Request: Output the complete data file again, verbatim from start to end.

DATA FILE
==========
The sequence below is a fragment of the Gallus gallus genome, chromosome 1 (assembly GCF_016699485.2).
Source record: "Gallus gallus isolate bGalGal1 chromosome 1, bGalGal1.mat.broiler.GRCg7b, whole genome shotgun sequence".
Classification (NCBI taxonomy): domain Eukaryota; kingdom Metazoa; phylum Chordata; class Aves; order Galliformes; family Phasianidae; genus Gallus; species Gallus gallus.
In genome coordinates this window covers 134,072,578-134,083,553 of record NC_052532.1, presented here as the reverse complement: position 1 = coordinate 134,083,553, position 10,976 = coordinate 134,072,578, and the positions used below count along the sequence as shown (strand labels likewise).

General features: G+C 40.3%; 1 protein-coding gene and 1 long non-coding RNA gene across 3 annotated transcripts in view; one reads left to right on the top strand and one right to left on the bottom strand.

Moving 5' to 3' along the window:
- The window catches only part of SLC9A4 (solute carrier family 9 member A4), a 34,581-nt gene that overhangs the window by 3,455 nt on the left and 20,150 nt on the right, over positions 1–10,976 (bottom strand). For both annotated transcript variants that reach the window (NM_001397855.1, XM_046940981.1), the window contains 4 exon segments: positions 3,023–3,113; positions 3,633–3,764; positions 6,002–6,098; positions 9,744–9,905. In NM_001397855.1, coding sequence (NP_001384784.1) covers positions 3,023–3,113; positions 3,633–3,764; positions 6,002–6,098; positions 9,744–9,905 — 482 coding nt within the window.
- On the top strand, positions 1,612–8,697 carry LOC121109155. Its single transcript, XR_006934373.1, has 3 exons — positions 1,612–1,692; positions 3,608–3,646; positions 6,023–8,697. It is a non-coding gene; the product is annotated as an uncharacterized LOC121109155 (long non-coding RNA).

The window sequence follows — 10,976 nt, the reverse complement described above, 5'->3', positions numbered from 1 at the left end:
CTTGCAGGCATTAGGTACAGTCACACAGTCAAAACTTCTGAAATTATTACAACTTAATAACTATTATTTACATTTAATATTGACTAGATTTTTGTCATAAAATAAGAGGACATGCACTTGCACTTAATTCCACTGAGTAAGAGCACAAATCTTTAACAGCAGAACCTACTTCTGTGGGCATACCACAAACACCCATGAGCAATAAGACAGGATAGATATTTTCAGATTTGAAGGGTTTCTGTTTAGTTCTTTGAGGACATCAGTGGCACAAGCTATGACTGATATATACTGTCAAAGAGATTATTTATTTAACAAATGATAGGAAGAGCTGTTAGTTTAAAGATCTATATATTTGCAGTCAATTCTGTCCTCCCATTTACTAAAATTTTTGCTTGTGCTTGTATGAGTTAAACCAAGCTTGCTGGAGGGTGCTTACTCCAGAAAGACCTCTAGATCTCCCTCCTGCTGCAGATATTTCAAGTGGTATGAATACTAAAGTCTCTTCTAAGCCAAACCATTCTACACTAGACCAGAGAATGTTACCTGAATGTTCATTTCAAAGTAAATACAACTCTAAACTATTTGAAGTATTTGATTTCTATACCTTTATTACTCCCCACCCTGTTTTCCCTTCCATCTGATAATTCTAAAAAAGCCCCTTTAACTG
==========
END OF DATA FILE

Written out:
The sequence below is a fragment of the Gallus gallus genome, chromosome 1 (assembly GCF_016699485.2).
Source record: "Gallus gallus isolate bGalGal1 chromosome 1, bGalGal1.mat.broiler.GRCg7b, whole genome shotgun sequence".
Classification (NCBI taxonomy): domain Eukaryota; kingdom Metazoa; phylum Chordata; class Aves; order Galliformes; family Phasianidae; genus Gallus; species Gallus gallus.
In genome coordinates this window covers 134,072,578-134,083,553 of record NC_052532.1, presented here as the reverse complement: position 1 = coordinate 134,083,553, position 10,976 = coordinate 134,072,578, and the positions used below count along the sequence as shown (strand labels likewise).

General features: G+C 40.3%; 1 protein-coding gene and 1 long non-coding RNA gene across 3 annotated transcripts in view; one reads left to right on the top strand and one right to left on the bottom strand.

Moving 5' to 3' along the window:
- The window catches only part of SLC9A4 (solute carrier family 9 member A4), a 34,581-nt gene that overhangs the window by 3,455 nt on the left and 20,150 nt on the right, over positions 1–10,976 (bottom strand). For both annotated transcript variants that reach the window (NM_001397855.1, XM_046940981.1), the window contains 4 exon segments: positions 3,023–3,113; positions 3,633–3,764; positions 6,002–6,098; positions 9,744–9,905. In NM_001397855.1, coding sequence (NP_001384784.1) covers positions 3,023–3,113; positions 3,633–3,764; positions 6,002–6,098; positions 9,744–9,905 — 482 coding nt within the window.
- On the top strand, positions 1,612–8,697 carry LOC121109155. Its single transcript, XR_006934373.1, has 3 exons — positions 1,612–1,692; positions 3,608–3,646; positions 6,023–8,697. It is a non-coding gene; the product is annotated as an uncharacterized LOC121109155 (long non-coding RNA).

The window sequence follows — 10,976 nt, the reverse complement described above, 5'->3', positions numbered from 1 at the left end:
CTTGCAGGCATTAGGTACAGTCACACAGTCAAAACTTCTGAAATTATTACAACTTAATAACTATTATTTACATTTAATATTGACTAGATTTTTGTCATAAAATAAGAGGACATGCACTTGCACTTAATTCCACTGAGTAAGAGCACAAATCTTTAACAGCAGAACCTACTTCTGTGGGCATACCACAAACACCCATGAGCAATAAGACAGGATAGATATTTTCAGATTTGAAGGGTTTCTGTTTAGTTCTTTGAGGACATCAGTGGCACAAGCTATGACTGATATATACTGTCAAAGAGATTATTTATTTAACAAATGATAGGAAGAGCTGTTAGTTTAAAGATCTATATATTTGCAGTCAATTCTGTCCTCCCATTTACTAAAATTTTTGCTTGTGCTTGTATGAGTTAAACCAAGCTTGCTGGAGGGTGCTTACTCCAGAAAGACCTCTAGATCTCCCTCCTGCTGCAGATATTTCAAGTGGTATGAATACTAAAGTCTCTTCTAAGCCAAACCATTCTACACTAGACCAGAGAATGTTACCTGAATGTTCATTTCAAAGTAAATACAACTCTAAACTATTTGAAGTATTTGATTTCTATACCTTTATTACTCCCCACCCTGTTTTCCCTTCCATCTGATAATTCTAAAAAAGCCCCTTTAACTG